Abdullah Abdullah, the Palestinian ambassador to Lebanon, has joined virtually all Palestinians in Lebanon in denying any intent to obtain naturalization or political rights. “All what the Palestinians want is the right to work like any other foreign nationals.”

What Lebanon’s Economy Enjoys from Palestinians Will Increase

The Washington DC- and Beirut-based Palestine Civil Rights Campaign and those in Lebanon and internationally who are working to secure civil rights for Palestinian refugees advocate a rights-based approach based on international legal norms and universal moral and religious teachings. While these arguments are sufficient, it is also worth emphasizing the benefits that the Lebanese economy will reap from access to the Palestinian refugee labor market.

At the time of their exodus, only four years after Lebanon’s independence from the French in 1943, Palestinian assets brought into Lebanon were estimated at four times the value of the Lebanese economy. Ever since, periods of economic expansion have greatly benefited from Palestinian capital being invested in the country. As it is now, Palestinian refugees contribute massively to the Lebanese economy, based on their numbers through active engagement in the black market or informal-illegal labor force and by daily economic consumption, as well as millions of dollars of financial contributions by International Organizations such as UN specialized agencies plus donor countries and NGOs, who are assisting Palestinian refugees in Lebanon. Various studies have concluded that Palestinians account for 10 percent of all consumption in Lebanon, with food, healthcare and rent being the main expenditures.

More than 90 percent of Palestinian refugees spend all their income in Lebanon contributing directly to the Lebanese economy. Allowing them to work will, it is estimated by the International Labor Organization, double this figure and dramatically spur growth. Current financial benefits to the Lebanon economy from her Palestinian guests include the following:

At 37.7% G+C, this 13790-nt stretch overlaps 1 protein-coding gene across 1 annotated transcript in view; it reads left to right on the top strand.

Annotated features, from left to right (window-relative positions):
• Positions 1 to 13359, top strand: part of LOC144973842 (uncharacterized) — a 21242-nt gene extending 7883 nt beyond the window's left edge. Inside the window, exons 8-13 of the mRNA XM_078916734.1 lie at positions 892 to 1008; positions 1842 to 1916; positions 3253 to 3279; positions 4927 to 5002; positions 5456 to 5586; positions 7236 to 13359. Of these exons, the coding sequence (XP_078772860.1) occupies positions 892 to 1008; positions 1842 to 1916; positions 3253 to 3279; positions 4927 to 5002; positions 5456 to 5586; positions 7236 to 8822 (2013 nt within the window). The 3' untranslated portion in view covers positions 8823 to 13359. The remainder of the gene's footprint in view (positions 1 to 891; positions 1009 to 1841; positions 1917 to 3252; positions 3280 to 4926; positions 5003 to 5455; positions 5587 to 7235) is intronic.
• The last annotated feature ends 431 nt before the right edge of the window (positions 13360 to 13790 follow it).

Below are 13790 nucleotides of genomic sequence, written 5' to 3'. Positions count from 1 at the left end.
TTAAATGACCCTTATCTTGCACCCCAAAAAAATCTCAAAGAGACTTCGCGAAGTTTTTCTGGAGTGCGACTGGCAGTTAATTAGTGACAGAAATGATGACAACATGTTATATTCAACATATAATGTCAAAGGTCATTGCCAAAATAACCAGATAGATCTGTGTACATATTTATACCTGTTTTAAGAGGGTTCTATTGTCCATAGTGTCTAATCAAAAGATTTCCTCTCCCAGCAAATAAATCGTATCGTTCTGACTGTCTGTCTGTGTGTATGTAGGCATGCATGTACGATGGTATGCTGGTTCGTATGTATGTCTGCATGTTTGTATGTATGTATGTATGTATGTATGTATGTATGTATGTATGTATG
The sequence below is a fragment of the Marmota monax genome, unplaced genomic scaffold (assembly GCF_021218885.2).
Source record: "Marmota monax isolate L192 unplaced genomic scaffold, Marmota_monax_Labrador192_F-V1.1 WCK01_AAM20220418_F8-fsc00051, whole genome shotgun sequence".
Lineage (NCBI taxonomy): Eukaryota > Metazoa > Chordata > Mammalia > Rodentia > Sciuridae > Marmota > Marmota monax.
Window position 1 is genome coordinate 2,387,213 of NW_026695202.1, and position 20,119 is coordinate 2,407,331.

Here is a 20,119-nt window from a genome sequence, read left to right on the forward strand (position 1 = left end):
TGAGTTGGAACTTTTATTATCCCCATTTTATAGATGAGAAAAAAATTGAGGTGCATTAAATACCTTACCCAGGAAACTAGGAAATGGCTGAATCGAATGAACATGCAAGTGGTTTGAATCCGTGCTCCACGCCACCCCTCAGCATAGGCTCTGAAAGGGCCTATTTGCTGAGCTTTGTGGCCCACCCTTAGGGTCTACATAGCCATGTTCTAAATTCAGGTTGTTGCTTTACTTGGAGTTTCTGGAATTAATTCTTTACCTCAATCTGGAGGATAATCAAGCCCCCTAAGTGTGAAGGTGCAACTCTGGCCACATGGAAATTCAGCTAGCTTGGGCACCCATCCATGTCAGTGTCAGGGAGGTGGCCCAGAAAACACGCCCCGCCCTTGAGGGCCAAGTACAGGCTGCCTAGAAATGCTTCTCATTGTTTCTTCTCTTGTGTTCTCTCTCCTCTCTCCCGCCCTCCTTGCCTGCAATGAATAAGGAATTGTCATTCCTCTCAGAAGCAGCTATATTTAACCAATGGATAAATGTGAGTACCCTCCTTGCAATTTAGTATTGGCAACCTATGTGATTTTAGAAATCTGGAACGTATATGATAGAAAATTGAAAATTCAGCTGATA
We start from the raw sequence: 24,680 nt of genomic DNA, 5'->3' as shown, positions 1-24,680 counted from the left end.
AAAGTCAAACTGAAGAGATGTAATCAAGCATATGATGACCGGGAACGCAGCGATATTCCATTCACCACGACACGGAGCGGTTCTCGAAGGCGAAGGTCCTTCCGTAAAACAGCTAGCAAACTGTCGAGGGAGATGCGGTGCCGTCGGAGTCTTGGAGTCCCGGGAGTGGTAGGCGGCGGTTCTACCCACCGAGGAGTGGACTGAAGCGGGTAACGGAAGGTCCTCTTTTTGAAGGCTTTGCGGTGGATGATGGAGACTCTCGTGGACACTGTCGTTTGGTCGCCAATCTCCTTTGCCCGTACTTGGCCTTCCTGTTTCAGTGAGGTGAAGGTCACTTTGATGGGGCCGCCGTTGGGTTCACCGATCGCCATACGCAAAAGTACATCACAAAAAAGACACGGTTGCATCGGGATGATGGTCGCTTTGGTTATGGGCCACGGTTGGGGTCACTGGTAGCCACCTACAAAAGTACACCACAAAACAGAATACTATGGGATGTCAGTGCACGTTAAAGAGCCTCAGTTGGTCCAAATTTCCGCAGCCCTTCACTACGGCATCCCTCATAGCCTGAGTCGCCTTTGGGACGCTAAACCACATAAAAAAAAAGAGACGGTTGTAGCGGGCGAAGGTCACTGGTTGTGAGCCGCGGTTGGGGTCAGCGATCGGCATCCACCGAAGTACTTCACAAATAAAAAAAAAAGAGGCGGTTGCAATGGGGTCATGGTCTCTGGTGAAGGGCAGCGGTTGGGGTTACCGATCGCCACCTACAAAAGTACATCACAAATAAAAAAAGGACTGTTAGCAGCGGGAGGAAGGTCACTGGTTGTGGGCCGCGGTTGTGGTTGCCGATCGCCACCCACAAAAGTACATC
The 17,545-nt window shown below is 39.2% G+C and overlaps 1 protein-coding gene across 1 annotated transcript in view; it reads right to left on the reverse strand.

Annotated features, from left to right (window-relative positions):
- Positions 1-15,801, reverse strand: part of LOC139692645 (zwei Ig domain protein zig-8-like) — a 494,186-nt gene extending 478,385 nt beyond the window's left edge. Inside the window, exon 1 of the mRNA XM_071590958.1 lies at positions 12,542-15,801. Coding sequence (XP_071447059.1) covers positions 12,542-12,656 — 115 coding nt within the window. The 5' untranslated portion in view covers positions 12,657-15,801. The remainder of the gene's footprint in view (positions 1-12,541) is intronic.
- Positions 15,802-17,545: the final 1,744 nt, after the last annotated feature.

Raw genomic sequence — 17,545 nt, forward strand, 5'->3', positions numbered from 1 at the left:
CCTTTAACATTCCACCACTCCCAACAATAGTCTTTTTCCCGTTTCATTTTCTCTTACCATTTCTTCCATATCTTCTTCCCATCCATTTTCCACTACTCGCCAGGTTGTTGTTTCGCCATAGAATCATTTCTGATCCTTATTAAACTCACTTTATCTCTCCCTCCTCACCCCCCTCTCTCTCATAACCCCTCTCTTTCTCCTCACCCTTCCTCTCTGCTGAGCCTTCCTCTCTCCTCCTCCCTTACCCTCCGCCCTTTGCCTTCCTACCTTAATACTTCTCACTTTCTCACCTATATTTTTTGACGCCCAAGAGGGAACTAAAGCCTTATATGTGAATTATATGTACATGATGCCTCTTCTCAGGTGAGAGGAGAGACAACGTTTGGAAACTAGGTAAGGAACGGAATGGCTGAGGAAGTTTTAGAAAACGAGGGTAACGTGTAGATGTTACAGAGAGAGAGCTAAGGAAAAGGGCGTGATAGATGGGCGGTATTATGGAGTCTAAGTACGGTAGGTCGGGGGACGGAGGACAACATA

As a large percentage of Lebanese continue to leave the country for study and employment, this creates serious gaps in Lebanon’s economy as well as a steady demand for skilled and unskilled labor in the Lebanese labor market. Palestinians refugees are willing and able to fill this chasm. Yet the economic benefits of full and legal participation by Palestinian refugees in the Lebanese labor market have been willfully underestimated through political resistance to granting them basic rights.

Granting Palestinians Right to Work Will Not Take Lebanese Jobs

In stark contrast to the non-Palestinian work force, Palestinians represent a numerically modest fraction and pose no threat to job opportunities for Lebanese employees. Indeed, granting the right to work which includes improving the work conditions and safeguards for the Palestinians currently working in the so-called “informal sector” (i.e., illegal employment or black market rendering them potentially liable for exploitation, dismissal, fines and/or jail) will also benefit Lebanese who are forced to compete against below minimum wages earners who are non-Lebanese.

Palestinian workers constitute only 3-5 percent of the total work force in Lebanon which is estimated at around 1.1 Million. The size of the foreign labor force, excluding Palestinians, is conservatively estimated at 600,000. Estimates for the number of Syrian laborers vary from 200,000 to one million. The Palestinian labor force is between 55,000 and 85,000.

Most of the Palestinians who find work do so in the 12 refugee camps or more than three dozen gatherings. Palestinians work mainly in services, instruction, industry, transport, and agriculture jobs not generally the ones most Lebanese are employed in or would accept to enter. For example, the construction sector employs 19 percent of all Palestinian workers, and only 0.8 percent of all Lebanese. Manufacturing employs 13 percent of the Palestinian workforce and only 8.5 percent of the Lebanese. Agriculture employs 11 percent of the Palestinian workers, and less than 2 percent of Lebanese.